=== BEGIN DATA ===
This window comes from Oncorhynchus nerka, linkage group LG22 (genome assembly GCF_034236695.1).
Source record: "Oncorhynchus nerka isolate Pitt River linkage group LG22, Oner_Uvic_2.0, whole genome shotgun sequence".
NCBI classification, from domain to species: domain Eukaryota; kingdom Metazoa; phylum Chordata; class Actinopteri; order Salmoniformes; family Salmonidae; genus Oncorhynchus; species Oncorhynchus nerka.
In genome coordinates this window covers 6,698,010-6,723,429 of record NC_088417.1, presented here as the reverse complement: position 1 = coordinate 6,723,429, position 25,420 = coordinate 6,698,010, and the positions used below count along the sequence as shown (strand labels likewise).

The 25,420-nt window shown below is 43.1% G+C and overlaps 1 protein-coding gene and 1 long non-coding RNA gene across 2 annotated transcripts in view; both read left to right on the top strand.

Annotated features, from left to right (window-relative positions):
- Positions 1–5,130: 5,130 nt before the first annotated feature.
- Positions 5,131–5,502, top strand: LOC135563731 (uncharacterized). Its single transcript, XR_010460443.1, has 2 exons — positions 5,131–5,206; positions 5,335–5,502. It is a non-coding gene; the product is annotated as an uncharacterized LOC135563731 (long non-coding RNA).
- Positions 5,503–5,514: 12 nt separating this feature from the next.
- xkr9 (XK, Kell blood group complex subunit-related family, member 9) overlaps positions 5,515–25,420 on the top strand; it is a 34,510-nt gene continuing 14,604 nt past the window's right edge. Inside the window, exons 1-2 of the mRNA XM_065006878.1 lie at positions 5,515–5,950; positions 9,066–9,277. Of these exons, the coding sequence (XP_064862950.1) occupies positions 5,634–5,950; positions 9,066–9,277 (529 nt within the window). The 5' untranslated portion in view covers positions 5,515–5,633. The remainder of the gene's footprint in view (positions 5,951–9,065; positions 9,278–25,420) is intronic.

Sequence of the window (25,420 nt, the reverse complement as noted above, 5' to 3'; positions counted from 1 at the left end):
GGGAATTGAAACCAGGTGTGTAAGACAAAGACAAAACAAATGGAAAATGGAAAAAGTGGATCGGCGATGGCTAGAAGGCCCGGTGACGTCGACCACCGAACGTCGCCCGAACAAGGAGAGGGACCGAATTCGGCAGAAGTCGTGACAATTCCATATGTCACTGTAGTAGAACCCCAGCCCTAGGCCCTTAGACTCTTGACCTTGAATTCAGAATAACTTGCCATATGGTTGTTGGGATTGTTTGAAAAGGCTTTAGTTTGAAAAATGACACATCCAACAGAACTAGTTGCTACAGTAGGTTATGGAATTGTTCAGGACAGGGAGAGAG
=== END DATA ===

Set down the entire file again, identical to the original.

This window comes from Oncorhynchus nerka, linkage group LG22 (genome assembly GCF_034236695.1).
Source record: "Oncorhynchus nerka isolate Pitt River linkage group LG22, Oner_Uvic_2.0, whole genome shotgun sequence".
NCBI classification, from domain to species: domain Eukaryota; kingdom Metazoa; phylum Chordata; class Actinopteri; order Salmoniformes; family Salmonidae; genus Oncorhynchus; species Oncorhynchus nerka.
In genome coordinates this window covers 6,698,010-6,723,429 of record NC_088417.1, presented here as the reverse complement: position 1 = coordinate 6,723,429, position 25,420 = coordinate 6,698,010, and the positions used below count along the sequence as shown (strand labels likewise).

The 25,420-nt window shown below is 43.1% G+C and overlaps 1 protein-coding gene and 1 long non-coding RNA gene across 2 annotated transcripts in view; both read left to right on the top strand.

Annotated features, from left to right (window-relative positions):
- Positions 1–5,130: 5,130 nt before the first annotated feature.
- Positions 5,131–5,502, top strand: LOC135563731 (uncharacterized). Its single transcript, XR_010460443.1, has 2 exons — positions 5,131–5,206; positions 5,335–5,502. It is a non-coding gene; the product is annotated as an uncharacterized LOC135563731 (long non-coding RNA).
- Positions 5,503–5,514: 12 nt separating this feature from the next.
- xkr9 (XK, Kell blood group complex subunit-related family, member 9) overlaps positions 5,515–25,420 on the top strand; it is a 34,510-nt gene continuing 14,604 nt past the window's right edge. Inside the window, exons 1-2 of the mRNA XM_065006878.1 lie at positions 5,515–5,950; positions 9,066–9,277. Of these exons, the coding sequence (XP_064862950.1) occupies positions 5,634–5,950; positions 9,066–9,277 (529 nt within the window). The 5' untranslated portion in view covers positions 5,515–5,633. The remainder of the gene's footprint in view (positions 5,951–9,065; positions 9,278–25,420) is intronic.

Sequence of the window (25,420 nt, the reverse complement as noted above, 5' to 3'; positions counted from 1 at the left end):
GGGAATTGAAACCAGGTGTGTAAGACAAAGACAAAACAAATGGAAAATGGAAAAAGTGGATCGGCGATGGCTAGAAGGCCCGGTGACGTCGACCACCGAACGTCGCCCGAACAAGGAGAGGGACCGAATTCGGCAGAAGTCGTGACAATTCCATATGTCACTGTAGTAGAACCCCAGCCCTAGGCCCTTAGACTCTTGACCTTGAATTCAGAATAACTTGCCATATGGTTGTTGGGATTGTTTGAAAAGGCTTTAGTTTGAAAAATGACACATCCAACAGAACTAGTTGCTACAGTAGGTTATGGAATTGTTCAGGACAGGGAGAGAG